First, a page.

What I Like About...
IV. March au supplice
Hector Berlioz (1803-1869)
Norton Recorded Anthology of Western Music, CD 9 Tracks 1-6
What we have here is a peacock more interested in his feathers than his mate. When Hector saw Hamlet and fell in love with Harriet, playing Ophelia
, he, I suspect, was more in rapture with the theater
than he was interested in learning about Harriet's needs as woman. Spurned by the woman with whom he would later share an unhappy marriage, Hector applied his talents to this cathartic breakthrough of Western symphonic literature. The orchestra has never been the same since.
In spite of the detailed events
produced by Berlioz, I do not feel that the story of our young hero is important to the listener. In fact, the famous idée fixe
is, particularly in this movement, not vital to the work's effectiveness. What is vital is the orchestration. Why would Berlioz feel it important to have so many people participating in this event? The ambition Berlioz had, the fire in his belly, was the idea to assemble a mass of people coordinated in refined musical events big and small. And his music, then, becomes a large-scale ritual.
Speaking of recordings, listen for the low B-flat in the trombones at track 3. I have always heard this note as a loud honk while the march gets moving. Listening to a fantastic recording
by Boulez, I was impressed with the restraint shown by the trombones of the Cleveland Orchestra. The low B-flat is, in fact, marked mf
while the rest of the band is marked f
. Apparently Berlioz knew better than to encourage the trombones.
String Quartet in C-sharp Minor, No. 14, Op. 131, b) Allegro molto viviace (second movement)
Ludwig van Beethoven
Norton Recorded Anthology of Western Music, CD 8 Track 70
A composition teacher of mine once said that the problem with much music is simply that nothing happens. Though I feel I could write a book about the preceding fugue, given the money, it is, like the music my teacher complained about, a work free of pinnacle. Like the authors of Romantic tone poems, Beethoven took advantage of the multi-movement form to allow some of the movements, that fugue for example, to explore their potential without conforming to the necessities of drama. Eventually, as Beethoven knew, something does have to happen.
And that happening is the second movement. Whereas the previous movement had little rhythmic interest and focused the listener's attention on motivic entanglement, Beethoven rewards our kind attention with the promised 'D.' It arrives in gallant six-eight meter. This slow-fast arrangement is one that I usually associate with Romantic solo pieces. And I always like the opening slow movement best.
Yet this folksy scene was not carelessly constructed. I especially like the unison passage that signals the denouement. The value of monophony, known by the ancients, will increase after Beethoven's life. For instance, as it is heard in the Quartet for the End of Time
String Quartet in C-sharp Minor, No. 14, Op. 131, a) Adagio ma non troppo e molto espressivo (first movement)
Ludwig van Beethoven
Norton Recorded Anthology of Western Music, CD 8 Tracks 67-69
Does a key signature have meaning beyond the technical information it provides the performer?
Perhaps the answer depends on how you have been spending your time. For instance, if you have been sitting in a string quartet the open strings on those instruments would effect your feelings towards various keys. Those notes, 'C-G-D-A-E,' have a powerful resonance for string players and thus keys that use them as a home base are lent a feeling of stability we do not hear in our piano exercises. 'D' is an exceptionally stable place to be since the low 'D' will instigate sympathetic vibrations in the open 'D' and 'A' strings above it.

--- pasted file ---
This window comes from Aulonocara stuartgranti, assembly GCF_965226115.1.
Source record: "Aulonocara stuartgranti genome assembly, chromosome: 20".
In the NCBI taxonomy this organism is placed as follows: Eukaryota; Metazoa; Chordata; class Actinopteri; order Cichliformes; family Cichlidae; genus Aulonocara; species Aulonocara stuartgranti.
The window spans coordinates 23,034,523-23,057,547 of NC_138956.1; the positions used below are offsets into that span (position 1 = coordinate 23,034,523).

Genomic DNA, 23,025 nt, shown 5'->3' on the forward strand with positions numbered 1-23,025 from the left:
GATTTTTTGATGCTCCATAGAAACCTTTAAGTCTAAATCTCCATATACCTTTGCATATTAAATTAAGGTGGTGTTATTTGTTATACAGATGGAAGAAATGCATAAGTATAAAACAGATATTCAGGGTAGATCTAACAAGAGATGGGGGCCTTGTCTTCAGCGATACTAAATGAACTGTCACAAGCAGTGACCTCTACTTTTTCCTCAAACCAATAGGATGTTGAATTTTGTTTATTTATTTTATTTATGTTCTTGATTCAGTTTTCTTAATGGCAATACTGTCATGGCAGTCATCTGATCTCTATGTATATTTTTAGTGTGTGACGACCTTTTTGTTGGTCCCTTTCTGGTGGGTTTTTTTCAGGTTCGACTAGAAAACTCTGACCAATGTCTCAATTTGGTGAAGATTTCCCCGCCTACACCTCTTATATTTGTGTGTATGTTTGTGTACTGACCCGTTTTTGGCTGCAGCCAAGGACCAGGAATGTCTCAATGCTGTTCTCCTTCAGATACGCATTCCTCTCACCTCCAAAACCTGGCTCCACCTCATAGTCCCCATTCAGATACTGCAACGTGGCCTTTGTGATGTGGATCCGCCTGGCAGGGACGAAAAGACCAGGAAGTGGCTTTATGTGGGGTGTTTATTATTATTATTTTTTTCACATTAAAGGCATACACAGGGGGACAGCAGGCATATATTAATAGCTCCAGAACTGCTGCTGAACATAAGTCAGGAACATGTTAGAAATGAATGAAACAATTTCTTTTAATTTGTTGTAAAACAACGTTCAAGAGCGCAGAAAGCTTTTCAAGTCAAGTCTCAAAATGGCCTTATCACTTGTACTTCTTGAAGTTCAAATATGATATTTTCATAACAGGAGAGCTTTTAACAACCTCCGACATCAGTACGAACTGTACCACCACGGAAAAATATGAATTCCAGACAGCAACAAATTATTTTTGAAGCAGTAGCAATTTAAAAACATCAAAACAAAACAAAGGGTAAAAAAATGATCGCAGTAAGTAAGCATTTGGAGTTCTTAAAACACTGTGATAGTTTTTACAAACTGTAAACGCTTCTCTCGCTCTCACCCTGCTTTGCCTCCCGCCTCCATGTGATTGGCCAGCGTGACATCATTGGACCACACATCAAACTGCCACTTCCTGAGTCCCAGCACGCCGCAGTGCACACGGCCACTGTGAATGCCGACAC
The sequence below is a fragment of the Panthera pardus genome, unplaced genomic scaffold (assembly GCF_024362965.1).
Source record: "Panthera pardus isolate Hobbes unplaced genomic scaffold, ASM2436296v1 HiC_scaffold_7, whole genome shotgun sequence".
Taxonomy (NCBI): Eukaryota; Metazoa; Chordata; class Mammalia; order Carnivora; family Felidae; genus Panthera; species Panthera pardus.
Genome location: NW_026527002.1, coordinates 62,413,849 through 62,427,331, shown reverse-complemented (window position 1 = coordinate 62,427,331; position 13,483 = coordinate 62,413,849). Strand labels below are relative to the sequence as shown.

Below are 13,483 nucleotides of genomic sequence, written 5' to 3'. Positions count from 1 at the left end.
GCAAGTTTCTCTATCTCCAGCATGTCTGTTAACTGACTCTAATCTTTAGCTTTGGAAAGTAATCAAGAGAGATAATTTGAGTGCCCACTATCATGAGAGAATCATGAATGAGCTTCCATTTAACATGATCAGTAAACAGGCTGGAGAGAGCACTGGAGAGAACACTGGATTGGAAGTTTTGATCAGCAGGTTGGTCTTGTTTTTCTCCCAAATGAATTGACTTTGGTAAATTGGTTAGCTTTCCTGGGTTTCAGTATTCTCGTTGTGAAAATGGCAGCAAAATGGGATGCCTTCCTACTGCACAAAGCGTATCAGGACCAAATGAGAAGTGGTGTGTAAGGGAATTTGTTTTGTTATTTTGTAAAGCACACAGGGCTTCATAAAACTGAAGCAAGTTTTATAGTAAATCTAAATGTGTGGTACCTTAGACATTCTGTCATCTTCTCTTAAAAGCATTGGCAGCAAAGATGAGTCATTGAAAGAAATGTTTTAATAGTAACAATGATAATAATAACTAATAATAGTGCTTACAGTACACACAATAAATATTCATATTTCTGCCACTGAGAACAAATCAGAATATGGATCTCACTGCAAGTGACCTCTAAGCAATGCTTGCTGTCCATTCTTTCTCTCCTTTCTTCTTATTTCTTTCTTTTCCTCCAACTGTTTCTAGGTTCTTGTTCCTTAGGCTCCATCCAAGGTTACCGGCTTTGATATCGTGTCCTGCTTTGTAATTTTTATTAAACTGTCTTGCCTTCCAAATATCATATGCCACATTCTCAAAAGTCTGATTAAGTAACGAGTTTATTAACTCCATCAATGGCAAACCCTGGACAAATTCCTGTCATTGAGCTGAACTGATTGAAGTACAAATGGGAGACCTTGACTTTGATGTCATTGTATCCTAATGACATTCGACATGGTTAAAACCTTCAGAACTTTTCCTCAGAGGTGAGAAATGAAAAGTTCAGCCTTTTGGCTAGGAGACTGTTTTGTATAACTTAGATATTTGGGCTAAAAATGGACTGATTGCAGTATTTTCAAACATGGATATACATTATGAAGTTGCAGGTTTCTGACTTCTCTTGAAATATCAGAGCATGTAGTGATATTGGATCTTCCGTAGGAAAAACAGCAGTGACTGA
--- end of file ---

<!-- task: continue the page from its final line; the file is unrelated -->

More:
To the string player, a pitch a half step shy of an open string, C-sharp for example, has that sense of otherness Bernstein spoke about with or without the E-flat tonality of the Eroica
. The pitch is full of all sorts of colors and we find out, after some time, that it has been leaning toward 'D.'
Beethoven makes sure we are aware of this as the subject of his fugue lands so heavily on the flat sixth scale degree, an 'A.' (sol, ti, do, la) The second voice, transposed down a fifth, lands heavily on a 'D.' If only because of our scholar's choices, I am reminded of the ringing fifth that started Clementi's
piano sonata. However, here Beethoven is no longer the young promising pianist nor the politically charged symphonic writer. This music comes from the long walks in the woods he took and the vision of what music could be that came to him.
Here the key signatures serve the idea of the piece completely. This first movement is an extended, ornate C-sharp that carries us toward the 'D' of the second movement. Though ornate it is as tightly written as one would later expect from Bartok, as we hear in the opening of Bartok's sixth string quartet. Using the micro to establish the macro, Beethoven modulates to the key of 'A' after a few solemn adventures elsewhere. Before we return to the low C-sharp, we enjoy the upper register of the instruments whose sounds, during these few bars, can only be described as angelic. Like the key signatures, the form of the piece, a fugue, is purposeful. Too often fugues are gratuitous: the third movement of Brahms' unwieldy first piano concerto comes to mind. (Radu Lupu
performed that piano concerto in Hamilton county just last month.) In the case of Opus 131, it is as if the fugue were discovered in the way these themes intermingle.
...a few more notes.
After listening to the Eroica
the next masterpiece on our tour is the first movement of the C-sharp Minor string quartet, No. 14, Op. 131. I need a little time yet before I can put my thoughts together about this piece. Meanwhile, I was recalling a wonderful archive in The Rest Is Noise
which, among other things, talks about the C-sharp in the Eroica